Prof. Daniel T. Gryko from the Institute of Organic Chemistry of the Polish Academy of Sciences (ICHO PAN) in Warsaw, winner of many Foundation for Polish Science (FNP) programs, discovered how long-range electron transfer can occur, along with his collaborators from the Institute – Prof. Agnieszka Szumna (winner of FNP POMOST), Dr. Olga Staszewska-Krajewska, and Dr. Hanna Jędrzejewska – and colleagues from California: Prof. Harry B. Gray from the California Institute of Technology and Prof. Valentine Vullev from the University of California, Riverside. The first author of the paper is Rafał Orłowski from ICHO PAN. The discovery was published in the prestigious journal “Proceedings of the National Academy of Sciences of the USA” (PNAS).
Long-range electron transfer pervades biology, chemistry, and engineering as it is critical for life-sustaining processes, chemical transformations, energy conversion, along with electronic and photonic technologies. Elucidating what governs the rate of electron transfer is not only of great importance for understanding energy flow in biology but can also help in the design and construction of electronic devices.
Prof. Gryko and colleagues discovered ultrafast electron transfer (ET) from donor to acceptor, connected by a system of 20 covalent bonds. Although such large distances between chromophores prevent ET, the scientists observed picosecond ET processes with quantum yields whose kinetics are not greatly affected by reducing the number of amino acids in the linker. A combination of NMR, circular dichroism, and quantum mechanical calculations reveals that intramolecular hydrogen bonds bring the donor (corrole) and acceptor (perylenediimide) closer together in a “scorpion-shaped” molecular architecture, thereby enabling electron transfer. This revolutionary result demonstrates that short peptides – containing just four amino acid moieties – provide a hydrogen bonding network that can mediate electron transfer with extremely high efficiency. This work not only changes the perspective on the design of molecules in which electron transfer occurs but also suggests structural motifs that mediate ET in proteins.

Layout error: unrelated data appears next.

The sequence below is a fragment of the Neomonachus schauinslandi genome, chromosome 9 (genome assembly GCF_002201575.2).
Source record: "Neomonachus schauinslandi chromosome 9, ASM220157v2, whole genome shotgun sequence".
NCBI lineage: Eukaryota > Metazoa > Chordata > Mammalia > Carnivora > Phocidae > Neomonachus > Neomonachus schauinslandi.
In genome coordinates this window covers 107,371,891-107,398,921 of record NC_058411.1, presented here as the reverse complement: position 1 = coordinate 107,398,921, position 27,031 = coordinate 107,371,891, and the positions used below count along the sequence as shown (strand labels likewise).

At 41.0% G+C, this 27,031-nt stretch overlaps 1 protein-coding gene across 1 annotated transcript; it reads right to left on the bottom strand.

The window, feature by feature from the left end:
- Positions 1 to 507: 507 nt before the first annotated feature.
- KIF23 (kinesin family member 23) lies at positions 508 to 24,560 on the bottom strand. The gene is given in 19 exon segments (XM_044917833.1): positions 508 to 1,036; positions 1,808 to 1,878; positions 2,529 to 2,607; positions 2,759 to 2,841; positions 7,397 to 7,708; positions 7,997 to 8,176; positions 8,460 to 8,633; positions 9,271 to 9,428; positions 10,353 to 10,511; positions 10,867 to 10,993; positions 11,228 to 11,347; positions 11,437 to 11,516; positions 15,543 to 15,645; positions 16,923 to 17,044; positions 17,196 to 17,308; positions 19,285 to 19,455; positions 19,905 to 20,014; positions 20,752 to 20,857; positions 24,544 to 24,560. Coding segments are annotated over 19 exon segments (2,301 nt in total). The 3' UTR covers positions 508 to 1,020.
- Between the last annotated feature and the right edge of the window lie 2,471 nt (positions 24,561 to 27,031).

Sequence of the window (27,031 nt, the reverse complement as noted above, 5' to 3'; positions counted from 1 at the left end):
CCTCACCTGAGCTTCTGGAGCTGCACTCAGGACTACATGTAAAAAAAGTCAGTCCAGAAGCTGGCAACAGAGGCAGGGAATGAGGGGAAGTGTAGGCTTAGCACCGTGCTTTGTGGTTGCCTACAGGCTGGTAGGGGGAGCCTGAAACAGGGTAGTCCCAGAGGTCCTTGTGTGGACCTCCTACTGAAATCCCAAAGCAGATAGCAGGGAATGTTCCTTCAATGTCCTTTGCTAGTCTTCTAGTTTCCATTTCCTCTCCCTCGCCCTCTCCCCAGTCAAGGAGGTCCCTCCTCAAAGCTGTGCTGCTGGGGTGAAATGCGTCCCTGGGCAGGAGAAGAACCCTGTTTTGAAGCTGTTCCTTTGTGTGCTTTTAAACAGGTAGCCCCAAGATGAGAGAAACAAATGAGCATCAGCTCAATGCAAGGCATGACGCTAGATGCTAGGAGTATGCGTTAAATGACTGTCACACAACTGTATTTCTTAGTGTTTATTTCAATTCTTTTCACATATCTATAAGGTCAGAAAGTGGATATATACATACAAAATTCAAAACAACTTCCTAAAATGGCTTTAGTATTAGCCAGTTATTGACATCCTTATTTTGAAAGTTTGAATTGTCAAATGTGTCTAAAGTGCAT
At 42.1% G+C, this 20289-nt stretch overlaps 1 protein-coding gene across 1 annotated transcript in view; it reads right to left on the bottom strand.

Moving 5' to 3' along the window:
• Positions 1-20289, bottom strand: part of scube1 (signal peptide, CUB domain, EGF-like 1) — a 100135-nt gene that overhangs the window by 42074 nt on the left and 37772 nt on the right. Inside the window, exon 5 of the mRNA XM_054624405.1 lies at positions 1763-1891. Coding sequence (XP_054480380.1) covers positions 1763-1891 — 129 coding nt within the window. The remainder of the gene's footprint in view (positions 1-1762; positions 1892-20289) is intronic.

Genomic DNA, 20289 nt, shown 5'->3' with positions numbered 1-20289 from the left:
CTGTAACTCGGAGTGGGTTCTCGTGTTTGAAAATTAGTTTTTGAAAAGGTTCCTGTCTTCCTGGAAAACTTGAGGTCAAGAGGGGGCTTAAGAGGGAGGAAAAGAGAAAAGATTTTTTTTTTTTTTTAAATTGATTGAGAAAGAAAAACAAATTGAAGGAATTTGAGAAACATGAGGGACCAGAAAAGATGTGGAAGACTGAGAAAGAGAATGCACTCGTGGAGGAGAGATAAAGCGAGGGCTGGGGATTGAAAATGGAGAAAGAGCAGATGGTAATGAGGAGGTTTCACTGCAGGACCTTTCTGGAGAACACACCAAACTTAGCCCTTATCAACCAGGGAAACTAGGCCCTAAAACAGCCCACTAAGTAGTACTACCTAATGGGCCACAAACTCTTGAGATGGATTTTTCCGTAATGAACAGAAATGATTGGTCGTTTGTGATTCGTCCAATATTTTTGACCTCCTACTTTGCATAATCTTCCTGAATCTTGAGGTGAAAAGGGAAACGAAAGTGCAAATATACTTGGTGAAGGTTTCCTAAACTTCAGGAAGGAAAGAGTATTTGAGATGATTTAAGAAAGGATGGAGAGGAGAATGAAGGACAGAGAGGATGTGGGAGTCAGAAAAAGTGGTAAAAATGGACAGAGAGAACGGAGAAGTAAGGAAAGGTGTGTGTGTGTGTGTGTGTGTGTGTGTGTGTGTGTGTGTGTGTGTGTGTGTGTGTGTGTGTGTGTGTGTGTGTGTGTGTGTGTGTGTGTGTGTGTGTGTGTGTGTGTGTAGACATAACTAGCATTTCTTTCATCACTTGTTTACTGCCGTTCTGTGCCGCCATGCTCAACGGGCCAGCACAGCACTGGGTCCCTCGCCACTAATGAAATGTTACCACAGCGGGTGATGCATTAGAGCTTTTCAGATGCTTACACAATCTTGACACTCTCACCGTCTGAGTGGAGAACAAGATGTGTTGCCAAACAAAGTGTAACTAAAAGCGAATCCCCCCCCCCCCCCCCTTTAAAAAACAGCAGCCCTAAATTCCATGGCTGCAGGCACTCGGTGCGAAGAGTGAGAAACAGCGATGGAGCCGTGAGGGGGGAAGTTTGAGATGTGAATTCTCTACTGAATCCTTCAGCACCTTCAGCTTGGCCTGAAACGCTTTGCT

Prof. Gryko is the director of the ICHO PAN. His main scientific interests include the chemistry of porphyrins, especially corroles, which are organic dyes with numerous applications. He received the FNP MASTER professorial grant in 2013. Moreover, he twice won a grant in the FNP TEAM program. In 2017, he was awarded the FNP Prize, which is considered the most important Polish scientific award.
Prof. Agnieszka Szumna from the ICHO PAN is the recipient of many prestigious scientific grants. In 2012, she won the FNP POMOST program (return grants module) implemented by the FNP from the funds of the Operational Program Innovative Economy, under which the FNP awarded grants for conducting research to scientists who raise small children. Thanks to the funding, Prof. Szumna implemented a project entitled “Novel chiral nanospaces for molecular confinement” and established her own research group at the ICHO PAN.
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